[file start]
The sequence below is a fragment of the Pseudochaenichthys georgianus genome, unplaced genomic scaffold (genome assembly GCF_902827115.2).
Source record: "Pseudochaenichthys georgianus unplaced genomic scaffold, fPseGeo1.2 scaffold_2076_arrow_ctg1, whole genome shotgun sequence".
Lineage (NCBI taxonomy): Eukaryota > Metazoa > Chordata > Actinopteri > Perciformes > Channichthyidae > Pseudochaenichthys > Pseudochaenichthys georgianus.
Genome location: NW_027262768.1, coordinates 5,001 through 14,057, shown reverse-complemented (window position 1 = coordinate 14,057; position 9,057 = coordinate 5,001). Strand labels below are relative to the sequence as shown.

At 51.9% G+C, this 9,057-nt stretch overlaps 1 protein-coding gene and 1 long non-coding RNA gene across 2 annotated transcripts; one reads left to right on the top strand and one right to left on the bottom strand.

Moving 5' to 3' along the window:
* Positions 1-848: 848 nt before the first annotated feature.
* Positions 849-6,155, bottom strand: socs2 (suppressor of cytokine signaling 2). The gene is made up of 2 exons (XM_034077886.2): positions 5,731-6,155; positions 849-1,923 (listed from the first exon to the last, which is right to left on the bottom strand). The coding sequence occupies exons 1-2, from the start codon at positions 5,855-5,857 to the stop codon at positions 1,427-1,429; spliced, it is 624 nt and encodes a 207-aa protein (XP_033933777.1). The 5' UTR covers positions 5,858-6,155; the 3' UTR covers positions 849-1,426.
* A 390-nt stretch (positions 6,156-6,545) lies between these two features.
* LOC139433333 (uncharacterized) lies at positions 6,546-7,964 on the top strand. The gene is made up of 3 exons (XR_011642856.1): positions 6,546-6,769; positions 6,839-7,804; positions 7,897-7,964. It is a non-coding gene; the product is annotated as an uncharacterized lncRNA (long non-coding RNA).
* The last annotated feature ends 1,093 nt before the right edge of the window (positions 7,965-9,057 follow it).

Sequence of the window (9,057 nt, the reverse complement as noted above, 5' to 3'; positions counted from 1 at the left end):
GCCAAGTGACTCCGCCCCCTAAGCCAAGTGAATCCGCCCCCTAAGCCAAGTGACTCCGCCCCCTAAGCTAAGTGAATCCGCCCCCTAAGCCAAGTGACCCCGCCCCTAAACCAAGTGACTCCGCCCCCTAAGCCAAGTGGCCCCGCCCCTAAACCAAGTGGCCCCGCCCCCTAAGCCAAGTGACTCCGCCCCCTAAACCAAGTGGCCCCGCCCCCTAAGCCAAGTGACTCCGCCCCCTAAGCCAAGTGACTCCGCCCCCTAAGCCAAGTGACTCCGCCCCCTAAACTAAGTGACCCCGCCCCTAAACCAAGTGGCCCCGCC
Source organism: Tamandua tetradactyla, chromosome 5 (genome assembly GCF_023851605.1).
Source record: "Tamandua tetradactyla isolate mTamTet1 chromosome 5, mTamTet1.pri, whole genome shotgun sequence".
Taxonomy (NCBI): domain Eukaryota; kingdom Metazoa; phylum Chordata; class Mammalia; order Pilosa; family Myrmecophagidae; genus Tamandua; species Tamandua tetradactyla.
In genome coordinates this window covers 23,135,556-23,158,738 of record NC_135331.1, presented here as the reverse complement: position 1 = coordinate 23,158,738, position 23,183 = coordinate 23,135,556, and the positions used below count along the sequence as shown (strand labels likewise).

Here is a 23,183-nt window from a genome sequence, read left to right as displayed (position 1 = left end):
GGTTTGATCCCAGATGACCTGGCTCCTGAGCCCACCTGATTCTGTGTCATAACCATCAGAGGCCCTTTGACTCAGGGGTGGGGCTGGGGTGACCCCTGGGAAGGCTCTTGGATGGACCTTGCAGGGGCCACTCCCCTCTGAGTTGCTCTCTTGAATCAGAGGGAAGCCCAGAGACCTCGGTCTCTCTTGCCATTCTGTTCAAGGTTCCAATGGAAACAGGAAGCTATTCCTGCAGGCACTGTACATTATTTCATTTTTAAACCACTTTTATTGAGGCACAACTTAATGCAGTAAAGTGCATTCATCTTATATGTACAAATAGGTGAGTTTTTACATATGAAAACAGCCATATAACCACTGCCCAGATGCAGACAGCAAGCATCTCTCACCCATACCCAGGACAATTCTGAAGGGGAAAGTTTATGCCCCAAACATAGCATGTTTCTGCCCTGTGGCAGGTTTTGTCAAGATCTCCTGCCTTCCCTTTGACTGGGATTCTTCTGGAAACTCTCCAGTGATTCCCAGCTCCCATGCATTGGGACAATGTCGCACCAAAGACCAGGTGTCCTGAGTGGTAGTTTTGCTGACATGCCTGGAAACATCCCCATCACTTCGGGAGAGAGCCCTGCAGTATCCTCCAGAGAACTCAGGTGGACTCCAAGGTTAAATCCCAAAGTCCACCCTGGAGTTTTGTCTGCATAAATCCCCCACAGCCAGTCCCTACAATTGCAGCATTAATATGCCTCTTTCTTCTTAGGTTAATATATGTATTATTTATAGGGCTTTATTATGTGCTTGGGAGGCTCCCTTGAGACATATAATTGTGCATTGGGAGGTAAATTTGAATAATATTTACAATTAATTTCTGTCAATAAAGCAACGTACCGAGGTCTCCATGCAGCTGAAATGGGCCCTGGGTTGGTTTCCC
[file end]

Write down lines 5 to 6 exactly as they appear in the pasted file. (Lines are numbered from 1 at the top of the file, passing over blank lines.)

At 51.9% G+C, this 9,057-nt stretch overlaps 1 protein-coding gene and 1 long non-coding RNA gene across 2 annotated transcripts; one reads left to right on the top strand and one right to left on the bottom strand.

Moving 5' to 3' along the window: